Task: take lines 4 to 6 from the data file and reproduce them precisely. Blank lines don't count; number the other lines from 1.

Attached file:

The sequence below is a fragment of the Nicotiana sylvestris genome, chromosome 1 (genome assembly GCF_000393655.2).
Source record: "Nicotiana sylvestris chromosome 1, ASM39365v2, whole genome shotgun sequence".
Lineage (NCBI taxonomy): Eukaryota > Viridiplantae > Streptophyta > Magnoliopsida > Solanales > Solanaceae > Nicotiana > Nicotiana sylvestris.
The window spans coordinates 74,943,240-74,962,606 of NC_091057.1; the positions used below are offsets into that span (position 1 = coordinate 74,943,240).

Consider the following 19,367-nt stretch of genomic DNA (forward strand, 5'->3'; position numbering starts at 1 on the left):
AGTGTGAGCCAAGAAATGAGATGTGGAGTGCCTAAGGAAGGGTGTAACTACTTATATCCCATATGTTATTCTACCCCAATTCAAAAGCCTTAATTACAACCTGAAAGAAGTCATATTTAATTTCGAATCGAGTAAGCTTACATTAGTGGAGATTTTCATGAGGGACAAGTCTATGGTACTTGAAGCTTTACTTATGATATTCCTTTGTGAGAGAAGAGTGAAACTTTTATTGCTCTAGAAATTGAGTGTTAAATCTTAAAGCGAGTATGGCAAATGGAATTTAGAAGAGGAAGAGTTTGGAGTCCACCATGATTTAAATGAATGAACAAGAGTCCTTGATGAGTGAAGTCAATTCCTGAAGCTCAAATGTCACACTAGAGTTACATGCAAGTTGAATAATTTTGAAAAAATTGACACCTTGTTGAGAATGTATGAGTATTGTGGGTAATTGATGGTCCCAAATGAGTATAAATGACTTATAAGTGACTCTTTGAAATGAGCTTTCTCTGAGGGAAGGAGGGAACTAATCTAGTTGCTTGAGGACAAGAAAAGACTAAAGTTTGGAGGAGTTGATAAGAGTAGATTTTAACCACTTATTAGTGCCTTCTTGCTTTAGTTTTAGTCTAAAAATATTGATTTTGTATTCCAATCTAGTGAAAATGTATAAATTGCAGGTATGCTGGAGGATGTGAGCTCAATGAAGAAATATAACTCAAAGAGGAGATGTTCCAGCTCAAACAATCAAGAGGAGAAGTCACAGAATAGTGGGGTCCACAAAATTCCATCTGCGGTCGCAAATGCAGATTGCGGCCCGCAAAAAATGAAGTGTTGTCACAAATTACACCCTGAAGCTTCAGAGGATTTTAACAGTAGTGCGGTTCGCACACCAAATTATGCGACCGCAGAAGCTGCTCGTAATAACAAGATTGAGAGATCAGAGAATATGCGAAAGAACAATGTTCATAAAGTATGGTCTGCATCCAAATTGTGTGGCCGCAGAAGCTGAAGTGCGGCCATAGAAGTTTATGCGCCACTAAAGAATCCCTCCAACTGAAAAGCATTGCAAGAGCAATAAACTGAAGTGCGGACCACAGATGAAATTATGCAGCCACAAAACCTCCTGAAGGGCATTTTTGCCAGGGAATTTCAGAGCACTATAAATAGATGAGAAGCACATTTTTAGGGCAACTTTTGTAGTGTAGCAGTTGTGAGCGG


The window spans coordinates 74,943,240-74,962,606 of NC_091057.1; the positions used below are offsets into that span (position 1 = coordinate 74,943,240).

Consider the following 19,367-nt stretch of genomic DNA (forward strand, 5'->3'; position numbering starts at 1 on the left):
AGTGTGAGCCAAGAAATGAGATGTGGAGTGCCTAAGGAAGGGTGTAACTACTTATATCCCATATGTTATTCTACCCCAATTCAAAAGCCTTAATTACAACCTGAAAGAAGTCATATTTAATTTCGAATCGAGTAAGCTTACATTAGTGGAGATTTTCATGAGGGACAAGTCTATGGTACTTGAAGCTTTACTTATGATATTCCTTTGTGAGAGAAGAGTGAAACTTTTATTGCTCTAGAAATTGAGTGTTAAATCTTAAAGCGAGTATGGCAAATGGAATTTAGAAGAGGAAGAGTTTGGAGTCCACCATGATTTAAATGAATGAACAAGAGTCCTTGATGAGTGAAGTCAATTCCTGAAGCTCAAATGTCACACTAGAGTTACATGCAAGTTGAATAATTTTGAAAAAATTGACACCTTGTTGAGAATGTATGAGTATTGTGGGTAATTGATGGTCCCAAATGAGTATAAATGACTTATAAGTGACTCTTTGAAATGAGCTTTCTCTGAGGGAAGGAGGGAACTAATCTAGTTGCTTGAGGACAAGAAAAGACTAAAGTTTGGAGGAGTTGATAAGAGTAGATTTTAACCACTTATTAGTGCCTTCTTGCTTTAGTTTTAGTCTAAAAATATTGATTTTGTATTCCAATCTAGTGAAAATGTATAAATTGCAGGTATGCTGGAGGATGTGAGCTCAATGAAGAAATATAACTCAAAGAGGAGATGTTCCAGCTCAAACAATCAAGAGGAGAAGTCACAGAATAGTGGGGTCCACAAAATTCCATCTGCGGTCGCAAATGCAGATTGCGGCCCGCAAAAAATGAAGTGTTGTCACAAATTACACCCTGAAGCTTCAGAGGATTTTAACAGTAGTGCGGTTCGCACACCAAATTATGCGACCGCAGAAGCTGCTCGTAATAACAAGATTGAGAGATCAGAGAATATGCGAAAGAACAATGTTCATAAAGTATGGTCTGCATCCAAATTGTGTGGCCGCAGAAGCTGAAGTGCGGCCATAGAAGTTTATGCGCCACTAAAGAATCCCTCCAACTGAAAAGCATTGCAAGAGCAATAAACTGAAGTGCGGACCACAGATGAAATTATGCAGCCACAAAACCTCCTGAAGGGCATTTTTGCCAGGGAATTTCAGAGCACTATAAATAGATGAGAAGCACATTTTTAGGGCAACTTTTGTAGTGTAGCAGTTGTGAGCGG